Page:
Kirill Gerstein on The Gershwin Moment
As you may have noticed if you’ve glanced through this month’s Presto Editor’s Choices, Kirill Gerstein’s classy new album The Gershwin Moment has been occupying one of the top spots on my playlist for the past few weeks – until this recording landed on my desk in January, I’d associated the pianist with heavyweight Russian repertoire and Liszt rather than jazz or Americana, but the young Gerstein studied jazz in parallel to his classical training and his affinity with this music shines out in every bar of this thoughtfully conceived recording.
I had a chat with Kirill recently about his own background in jazz, his thoughts on changing perceptions of Gershwin in the United States and further afield, and the composer’s remarkable facility for absorbing the sound-worlds of both popular music of the 1920s and 30s and the late Romantic and Second Viennese School composers whom he so admired.
Which particular jazz musicians inspired you when you were young, and when did you first start exploring Gershwin’s music?
I listened to a lot of jazz recordings from an early age: the one that I specifically recall is the Oscar Peterson and Dizzy Gillespie duo album [from 1974], but the rest is lost in a jumble of childhood memories! But in some way that early exposure made me resist playing it myself for a long time: when I started building up my own background in jazz, I consciously decided to save Gershwin for later! I think the Rhapsody was something I learned about ten or eleven years ago and the Concerto five years ago, but the idiom certainly feels comfortable.
You studied jazz formally in parallel with your classical training: how much does your background in this music feed into your approach to classical repertoire, and vice versa?
Who knows?! Certainly in terms of the current recording, very much so. I think it’s also true more generally but in ways that are hard to identify or specify: in a sense it’s like trying to think about how much speaking German feeds into the way I speak in English and Russian. But having had exposure to such a significant musical language and idiom definitely seeps into other things that I do – there’s a certain way of working with harmonies which jazz brings, a certain feeling of freedom. I think it’s very important to experience the feeling of music not necessarily just coming from the written page, not being something that you just read and learn: that’s more about improvising than about jazz specifically, but I’ve mainly experienced improvisation within the jazz idiom. The other important thing is that within the jazz style there’s a certain expectation of bending musical time, a sense of flow of time and accents within the music. And that level of metric pleasure should also be felt in a Beethoven or Rachmaninov or Bach piece; that’s something that was very clearly illustrated to me by jazz, but also by my Hungarian mentor Ferenc Rados.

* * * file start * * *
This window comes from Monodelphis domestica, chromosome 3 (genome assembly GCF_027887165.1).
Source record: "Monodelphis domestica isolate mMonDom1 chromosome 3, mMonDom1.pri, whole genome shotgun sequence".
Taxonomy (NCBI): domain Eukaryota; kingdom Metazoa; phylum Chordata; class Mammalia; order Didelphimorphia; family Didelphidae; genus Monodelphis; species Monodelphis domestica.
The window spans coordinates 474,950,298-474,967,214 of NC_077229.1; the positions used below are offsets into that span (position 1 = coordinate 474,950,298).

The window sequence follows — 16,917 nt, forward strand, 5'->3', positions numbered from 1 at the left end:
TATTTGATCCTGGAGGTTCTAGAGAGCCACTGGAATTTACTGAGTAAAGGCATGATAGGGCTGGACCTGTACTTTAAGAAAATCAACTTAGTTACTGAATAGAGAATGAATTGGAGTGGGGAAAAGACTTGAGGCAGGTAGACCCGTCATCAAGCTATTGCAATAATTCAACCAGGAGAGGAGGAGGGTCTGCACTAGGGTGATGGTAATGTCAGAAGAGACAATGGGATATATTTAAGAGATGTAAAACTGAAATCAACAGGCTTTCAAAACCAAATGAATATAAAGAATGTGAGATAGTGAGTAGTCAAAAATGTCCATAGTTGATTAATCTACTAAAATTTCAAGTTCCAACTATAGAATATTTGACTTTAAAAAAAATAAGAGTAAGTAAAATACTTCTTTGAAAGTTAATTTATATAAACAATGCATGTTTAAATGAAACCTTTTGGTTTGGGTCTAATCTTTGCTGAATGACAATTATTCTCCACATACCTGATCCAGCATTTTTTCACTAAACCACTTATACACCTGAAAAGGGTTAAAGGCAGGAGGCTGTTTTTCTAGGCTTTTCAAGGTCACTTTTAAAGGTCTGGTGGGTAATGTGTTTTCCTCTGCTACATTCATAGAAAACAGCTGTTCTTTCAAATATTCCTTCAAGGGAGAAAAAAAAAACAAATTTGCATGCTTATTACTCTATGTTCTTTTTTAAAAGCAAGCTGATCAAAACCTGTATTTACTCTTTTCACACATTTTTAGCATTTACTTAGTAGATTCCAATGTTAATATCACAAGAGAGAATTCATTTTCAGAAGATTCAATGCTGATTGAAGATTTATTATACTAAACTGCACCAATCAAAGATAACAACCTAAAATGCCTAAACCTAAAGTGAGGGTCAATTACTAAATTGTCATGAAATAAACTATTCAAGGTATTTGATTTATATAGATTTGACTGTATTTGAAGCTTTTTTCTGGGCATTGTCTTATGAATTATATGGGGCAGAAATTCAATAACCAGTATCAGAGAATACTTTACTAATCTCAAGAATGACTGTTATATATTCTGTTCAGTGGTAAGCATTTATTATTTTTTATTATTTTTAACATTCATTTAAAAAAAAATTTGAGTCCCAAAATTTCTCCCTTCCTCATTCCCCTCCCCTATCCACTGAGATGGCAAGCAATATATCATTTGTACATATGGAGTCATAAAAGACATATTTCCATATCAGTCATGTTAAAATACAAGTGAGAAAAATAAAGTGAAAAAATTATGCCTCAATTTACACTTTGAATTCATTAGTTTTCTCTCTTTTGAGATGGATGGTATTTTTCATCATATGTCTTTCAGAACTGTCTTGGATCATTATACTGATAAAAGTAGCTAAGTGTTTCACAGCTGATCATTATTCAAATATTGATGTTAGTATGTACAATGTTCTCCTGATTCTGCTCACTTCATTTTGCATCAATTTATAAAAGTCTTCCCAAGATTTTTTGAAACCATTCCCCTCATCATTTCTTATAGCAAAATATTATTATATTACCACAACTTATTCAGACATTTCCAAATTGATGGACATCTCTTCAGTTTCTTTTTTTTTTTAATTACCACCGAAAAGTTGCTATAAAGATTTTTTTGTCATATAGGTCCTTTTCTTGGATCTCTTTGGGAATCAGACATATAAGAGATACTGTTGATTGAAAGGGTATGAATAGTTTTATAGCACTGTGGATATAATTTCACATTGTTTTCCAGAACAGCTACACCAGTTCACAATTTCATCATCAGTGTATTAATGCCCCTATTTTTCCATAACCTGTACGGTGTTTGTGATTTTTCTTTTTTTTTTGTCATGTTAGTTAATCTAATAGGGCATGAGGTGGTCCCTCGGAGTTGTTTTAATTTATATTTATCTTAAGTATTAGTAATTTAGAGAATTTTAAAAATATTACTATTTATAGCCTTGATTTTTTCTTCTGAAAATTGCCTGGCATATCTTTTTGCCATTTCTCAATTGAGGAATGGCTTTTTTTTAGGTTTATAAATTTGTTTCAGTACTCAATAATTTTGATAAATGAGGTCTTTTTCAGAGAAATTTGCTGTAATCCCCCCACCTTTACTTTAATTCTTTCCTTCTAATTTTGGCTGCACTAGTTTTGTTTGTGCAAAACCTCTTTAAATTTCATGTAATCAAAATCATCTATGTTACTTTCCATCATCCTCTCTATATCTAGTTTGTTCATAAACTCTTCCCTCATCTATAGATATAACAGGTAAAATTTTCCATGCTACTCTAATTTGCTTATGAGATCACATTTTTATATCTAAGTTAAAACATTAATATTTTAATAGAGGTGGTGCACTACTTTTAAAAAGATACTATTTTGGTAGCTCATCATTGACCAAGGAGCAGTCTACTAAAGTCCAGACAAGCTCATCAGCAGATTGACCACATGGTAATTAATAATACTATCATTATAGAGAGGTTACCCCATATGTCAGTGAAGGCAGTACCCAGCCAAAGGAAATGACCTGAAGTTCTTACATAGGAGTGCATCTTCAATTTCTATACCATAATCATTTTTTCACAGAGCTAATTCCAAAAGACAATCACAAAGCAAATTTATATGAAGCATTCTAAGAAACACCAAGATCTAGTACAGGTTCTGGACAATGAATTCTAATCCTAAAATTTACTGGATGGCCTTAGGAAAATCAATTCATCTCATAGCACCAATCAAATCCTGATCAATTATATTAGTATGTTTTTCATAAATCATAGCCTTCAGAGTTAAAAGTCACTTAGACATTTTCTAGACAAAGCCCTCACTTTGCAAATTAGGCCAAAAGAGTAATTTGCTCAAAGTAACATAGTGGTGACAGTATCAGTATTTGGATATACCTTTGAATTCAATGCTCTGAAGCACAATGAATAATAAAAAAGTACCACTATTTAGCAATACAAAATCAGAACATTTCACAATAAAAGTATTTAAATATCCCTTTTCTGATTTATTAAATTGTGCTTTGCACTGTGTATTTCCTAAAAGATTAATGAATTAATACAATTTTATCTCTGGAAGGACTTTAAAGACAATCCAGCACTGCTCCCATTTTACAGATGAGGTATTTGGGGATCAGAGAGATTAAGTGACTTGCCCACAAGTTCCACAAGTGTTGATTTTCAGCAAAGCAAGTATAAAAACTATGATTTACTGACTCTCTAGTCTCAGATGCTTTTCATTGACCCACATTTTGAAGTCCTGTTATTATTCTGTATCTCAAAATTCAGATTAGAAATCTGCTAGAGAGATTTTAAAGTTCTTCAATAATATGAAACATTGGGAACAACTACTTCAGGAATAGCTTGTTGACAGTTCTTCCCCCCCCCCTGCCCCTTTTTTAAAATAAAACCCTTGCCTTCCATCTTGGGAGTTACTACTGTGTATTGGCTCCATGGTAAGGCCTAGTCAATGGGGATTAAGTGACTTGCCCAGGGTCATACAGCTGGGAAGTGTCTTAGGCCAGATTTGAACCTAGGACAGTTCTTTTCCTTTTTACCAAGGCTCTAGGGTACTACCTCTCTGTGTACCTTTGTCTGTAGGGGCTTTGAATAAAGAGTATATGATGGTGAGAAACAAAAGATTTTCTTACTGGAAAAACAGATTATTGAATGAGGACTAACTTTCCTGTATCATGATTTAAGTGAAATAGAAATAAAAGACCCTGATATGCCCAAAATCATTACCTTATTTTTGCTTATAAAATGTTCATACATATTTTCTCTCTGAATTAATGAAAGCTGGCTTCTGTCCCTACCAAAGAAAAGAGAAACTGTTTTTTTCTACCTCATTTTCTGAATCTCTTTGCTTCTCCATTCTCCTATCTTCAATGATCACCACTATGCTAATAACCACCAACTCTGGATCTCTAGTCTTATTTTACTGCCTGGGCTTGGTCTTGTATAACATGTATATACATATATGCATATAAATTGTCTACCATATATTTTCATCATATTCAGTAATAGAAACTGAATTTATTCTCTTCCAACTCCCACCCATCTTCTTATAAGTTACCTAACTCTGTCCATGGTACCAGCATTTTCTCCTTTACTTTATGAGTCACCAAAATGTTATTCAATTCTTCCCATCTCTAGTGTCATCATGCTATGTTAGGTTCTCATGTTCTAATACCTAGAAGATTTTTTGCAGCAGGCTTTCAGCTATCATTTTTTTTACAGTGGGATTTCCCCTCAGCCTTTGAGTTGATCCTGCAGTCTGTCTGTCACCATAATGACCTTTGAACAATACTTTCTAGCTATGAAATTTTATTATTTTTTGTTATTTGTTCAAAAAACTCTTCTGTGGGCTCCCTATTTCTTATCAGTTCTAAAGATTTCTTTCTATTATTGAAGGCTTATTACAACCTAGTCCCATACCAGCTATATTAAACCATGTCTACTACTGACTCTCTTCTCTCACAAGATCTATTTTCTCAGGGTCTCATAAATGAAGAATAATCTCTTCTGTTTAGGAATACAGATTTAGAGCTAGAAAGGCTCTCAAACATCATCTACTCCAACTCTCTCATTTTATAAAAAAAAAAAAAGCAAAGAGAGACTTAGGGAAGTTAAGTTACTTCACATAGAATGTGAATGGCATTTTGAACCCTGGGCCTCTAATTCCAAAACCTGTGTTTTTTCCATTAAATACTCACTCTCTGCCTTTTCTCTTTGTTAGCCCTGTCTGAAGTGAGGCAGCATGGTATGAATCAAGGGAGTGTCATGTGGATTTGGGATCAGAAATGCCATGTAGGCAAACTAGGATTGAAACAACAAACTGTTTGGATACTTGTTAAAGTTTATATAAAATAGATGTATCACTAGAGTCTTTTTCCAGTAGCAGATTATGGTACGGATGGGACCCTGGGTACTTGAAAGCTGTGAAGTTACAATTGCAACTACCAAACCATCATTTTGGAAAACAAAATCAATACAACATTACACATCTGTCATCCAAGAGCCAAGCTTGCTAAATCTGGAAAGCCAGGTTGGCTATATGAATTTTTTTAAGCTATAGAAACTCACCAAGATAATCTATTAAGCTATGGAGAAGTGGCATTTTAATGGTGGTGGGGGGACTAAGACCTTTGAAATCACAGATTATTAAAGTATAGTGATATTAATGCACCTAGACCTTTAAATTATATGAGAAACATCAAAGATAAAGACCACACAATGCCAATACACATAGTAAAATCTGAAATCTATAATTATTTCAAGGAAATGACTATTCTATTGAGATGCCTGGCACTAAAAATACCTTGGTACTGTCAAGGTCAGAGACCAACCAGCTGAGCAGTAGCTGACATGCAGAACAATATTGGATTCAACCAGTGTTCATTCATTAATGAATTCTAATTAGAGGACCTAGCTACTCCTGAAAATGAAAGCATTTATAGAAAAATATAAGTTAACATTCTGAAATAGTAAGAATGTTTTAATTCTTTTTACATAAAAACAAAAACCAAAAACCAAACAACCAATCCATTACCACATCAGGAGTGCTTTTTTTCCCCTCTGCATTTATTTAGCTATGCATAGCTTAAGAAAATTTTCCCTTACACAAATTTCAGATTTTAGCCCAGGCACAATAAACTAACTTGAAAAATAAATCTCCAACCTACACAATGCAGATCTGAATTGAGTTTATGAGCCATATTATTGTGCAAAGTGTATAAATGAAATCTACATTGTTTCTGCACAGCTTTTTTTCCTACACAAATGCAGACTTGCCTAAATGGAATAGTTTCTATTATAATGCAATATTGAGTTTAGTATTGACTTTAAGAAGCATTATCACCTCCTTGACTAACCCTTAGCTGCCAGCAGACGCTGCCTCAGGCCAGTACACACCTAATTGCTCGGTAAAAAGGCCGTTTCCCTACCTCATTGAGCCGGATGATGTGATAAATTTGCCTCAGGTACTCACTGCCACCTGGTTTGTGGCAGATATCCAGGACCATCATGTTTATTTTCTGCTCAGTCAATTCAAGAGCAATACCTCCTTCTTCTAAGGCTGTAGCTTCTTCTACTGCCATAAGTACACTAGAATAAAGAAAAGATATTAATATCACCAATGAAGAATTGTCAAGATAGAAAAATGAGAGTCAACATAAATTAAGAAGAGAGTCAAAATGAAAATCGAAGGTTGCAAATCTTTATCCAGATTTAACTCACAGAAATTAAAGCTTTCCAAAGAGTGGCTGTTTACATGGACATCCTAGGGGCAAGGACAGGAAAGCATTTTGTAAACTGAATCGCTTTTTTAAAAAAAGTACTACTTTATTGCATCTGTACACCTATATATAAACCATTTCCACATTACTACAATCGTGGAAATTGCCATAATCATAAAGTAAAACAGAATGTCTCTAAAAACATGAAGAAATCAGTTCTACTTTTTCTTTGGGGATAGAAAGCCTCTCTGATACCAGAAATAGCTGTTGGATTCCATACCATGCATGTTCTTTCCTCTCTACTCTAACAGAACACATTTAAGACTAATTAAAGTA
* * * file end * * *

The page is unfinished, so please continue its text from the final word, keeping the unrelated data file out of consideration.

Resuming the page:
Do you see any kinship between Rhapsody in Blue and other early twentieth-century works for piano and orchestra?
I certainly do. On the one hand Gershwin is trying to bring together so-called ‘classical’ and so-called ‘popular’ music - and he was one of the most successful ones, because this marriage of the two doesn’t always work out so seamlessly. But in another way, he’s very much showing that he is familiar with all these other examples of grand Romantic pieces: I find there are moments where he is mentally in Tin Pan Alley and writing something that could be for a Broadway play, and then he’ll turn and say ‘But I know how to write in the style of Tchaikovsky! I know all the piano figurations of Franz Liszt, and I know Rachmaninov’s music…’ I find that very charming, very endearing: it adds to the impression that this is really a piece by a young man who not only wants to show how excellent he is, but also how excellently he can write in the style of other people.
I think by the time we get to the Concerto in F he is very much paralleling some developments in the 1920s and 30s in terms of writing for piano and orchestra. We know that Gershwin was interested in the music of Alban Berg and Arnold Schoenberg, so in some ways it’s just how you turn the angle of the kaleidoscope: there are moments where you think ‘Well, this could come from jazz, or it could come from his love of the contemporary European composers’. It’s also important not to underestimate how influential Liszt remained in terms of the way people were writing for the piano during this period; by the 1920s and 30s you have Ravel, Stravinsky, Prokofiev, Rachmaninov and Gershwin all putting their own individual stamp on what are still essentially Liszt’s inventions and innovations.